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By Kevin Currie, Golf Editor - Archive - Email
Mahan is becoming a match play star

Hunter Mahan has made it obvious that he belongs on the American teams.
Philadelphia, PA (Sports Network) - In his ninth season on the PGA Tour, Hunter Mahan is emerging as a match play star. Only once in six matches last weekend at the WGC - Accenture Match Play Championship did he play the 18th hole.

And that came in his first match.

Mahan needed 19 holes to dispatch Zach Johnson, which turned out to be one of three wins over Americans that he has teamed with in either the Presidents Cup or Ryder Cup.

The 29-year-old Mahan battled a former Presidents or Ryder Cup performer in five of his six matches overall. In the final, he dispatched world No. 2 and 2010 European Ryder Cupper Rory McIlroy, 2 & 1.

"I didn't realize how difficult it is to win this week because it is six matches and you're playing against the best players in the world," Mahan said on Sunday. "I had to beat Rory McIlroy, Matt Kuchar, Mark Wilson, Y.E. Yang, Steve Stricker and Zach Johnson - all tough players, all tough match play players. It feels good because you're going against the game's best."

The victory boasted Mahan's record at the event to 10-4.

In the President and Ryder Cups, Mahan has played on the last five American teams and compiled a 9-6-4 record. He competed in every session at three of those five events.

Mahan has had a losing mark in two of the five teams events, but earned at least two points in four of the five.

Throw in his one appearance at the 2007 HSBC World Match Play Championship, Mahan's career match play mark as a professional stands at 21-11-4.

That is a far cry from Tiger Woods, who has won 30 matches in the Presidents and Ryder Cups combined, but Woods also has eight more appearances than Mahan in those two events.

Many will remember Mahan flubbing a chip at the 2010 Ryder Cup. It led to him losing his match to Graeme McDowell, and gave the Europeans the winning point.

Fast forward to the 2011 Presidents Cup, Mahan won four of his five matches. Three of those victories came in convincing fashion, as he clearly rebounded from the disappointment at the Ryder Cup.

"It feels good. Any time you make a team, you want to validate yourself on the team. This is my fifth one, so I feel like I have a good understanding of what it takes to play well in these things and have a good mind-set," Mahan said after putting the first point on the board for the Americans on the final day of last year's Presidents Cup.

Looking at his record, Mahan has made it obvious that he belongs on these American teams, and will deliver multiple points when called upon.

U.S. Ryder Cup captain Davis Love III can pencil Mahan onto his team for Medinah right now, and be comfortable in knowing that Mahan will do his part in helping the Americans reclaim the Cup.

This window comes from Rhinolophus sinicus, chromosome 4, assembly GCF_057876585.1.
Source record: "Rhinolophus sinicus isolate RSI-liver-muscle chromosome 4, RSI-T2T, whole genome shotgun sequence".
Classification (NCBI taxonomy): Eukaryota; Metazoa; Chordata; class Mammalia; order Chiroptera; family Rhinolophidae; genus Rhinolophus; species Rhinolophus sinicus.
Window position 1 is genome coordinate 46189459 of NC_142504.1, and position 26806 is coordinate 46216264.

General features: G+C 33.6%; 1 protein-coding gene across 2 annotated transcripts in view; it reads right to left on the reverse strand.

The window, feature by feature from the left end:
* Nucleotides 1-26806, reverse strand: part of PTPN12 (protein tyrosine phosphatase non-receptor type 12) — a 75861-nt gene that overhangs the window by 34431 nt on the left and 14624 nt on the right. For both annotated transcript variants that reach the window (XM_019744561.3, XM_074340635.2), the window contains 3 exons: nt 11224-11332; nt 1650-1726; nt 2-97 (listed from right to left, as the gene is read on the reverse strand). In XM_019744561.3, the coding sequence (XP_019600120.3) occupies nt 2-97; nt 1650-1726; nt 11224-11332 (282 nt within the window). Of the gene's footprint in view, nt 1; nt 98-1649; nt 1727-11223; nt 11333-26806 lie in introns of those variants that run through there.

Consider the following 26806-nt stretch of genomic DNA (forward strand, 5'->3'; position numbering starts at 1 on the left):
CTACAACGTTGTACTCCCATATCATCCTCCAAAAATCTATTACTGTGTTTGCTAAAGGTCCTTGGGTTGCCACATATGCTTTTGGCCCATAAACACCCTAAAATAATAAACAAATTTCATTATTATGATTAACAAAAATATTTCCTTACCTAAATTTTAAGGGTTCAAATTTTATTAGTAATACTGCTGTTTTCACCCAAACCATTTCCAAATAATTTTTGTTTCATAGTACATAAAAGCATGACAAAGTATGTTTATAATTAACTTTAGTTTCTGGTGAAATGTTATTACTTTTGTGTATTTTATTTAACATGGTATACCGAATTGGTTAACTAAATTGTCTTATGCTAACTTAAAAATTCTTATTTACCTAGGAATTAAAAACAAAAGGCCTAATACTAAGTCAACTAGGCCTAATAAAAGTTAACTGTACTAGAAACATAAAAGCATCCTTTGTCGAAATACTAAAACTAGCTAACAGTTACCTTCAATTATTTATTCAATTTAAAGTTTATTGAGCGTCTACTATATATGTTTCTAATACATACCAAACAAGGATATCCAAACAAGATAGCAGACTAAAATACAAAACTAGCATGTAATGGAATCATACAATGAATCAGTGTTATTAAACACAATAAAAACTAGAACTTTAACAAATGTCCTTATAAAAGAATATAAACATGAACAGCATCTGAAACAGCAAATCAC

TIGER, HANK DRAMA WON'T STOP ANYTIME SOON

When it was announced last fall that Hank Haney was writing a book about his time as Woods' swing coach, you knew this wasn't going to go over well with Woods.

Tiger has made some statements over the past few months, but wasn't very interested in adding more on Wednesday. He was asked three separate times for his comments on recently released portions of the forthcoming book.

Woods leaned on his previous comments all three times, and failed to relent when pressed. He more or less gave Golfweek writer Alex Miceli a death stare as Miceli pushed for a more detailed response.

The former world No. 1 has to realize the reporters are just doing their jobs, whether he likes it or not. Woods is going to be asked about the book every time more portions are released, and again with the entire tome is put on sale the week of the Masters.

Woods, along with playing this week and next, will likely appear at the Arnold Palmer Invitational in March. After that, it is Augusta National for The Masters.

Will reporters ask Woods about the book each step of the way? If they are doing their jobs, they will. As Tiger showed on Wednesday, he won't respond to every nook and cranny of the book.

This battle of wills won't conclude until Masters week, at least, and Woods will steadfastly refuse to comment further. He does need to realize the questions have to be asked.

He doesn't need to stare down reporters doing their jobs. It isn't necessarily Tiger's style, but he should just politely say "no comment" and move on.

If he doesn't want to give the book credence, creating uncomfortable situations in his media sessions isn't helping his cause.

MINI-TIDBITS

* Love, the U.S. Ryder Cup captain, has to be pleased that the first nine PGA Tour events have been won by Americans. Not all nine of those winners will make his squad, but at least they're making his decision on who will make the team more difficult.

* It's a new season, but not much has changed for the LPGA. Women's world No. 1 Yani Tseng has three top-eight finishes in the first three events, including a win in Thailand, and she already leads the money list by over $75,000.

* For the first time since the 2007 Stanford St. Jude Championship, Hank Kuehne is back on the PGA Tour this week. One of the original bombers on tour, Kuehne has been out of action with a bad back. He recently visited the same doctor in Germany that Fred Couples now sees to alleviate his back problems. Hopefully, this is the start of a good comeback for Kuehne.

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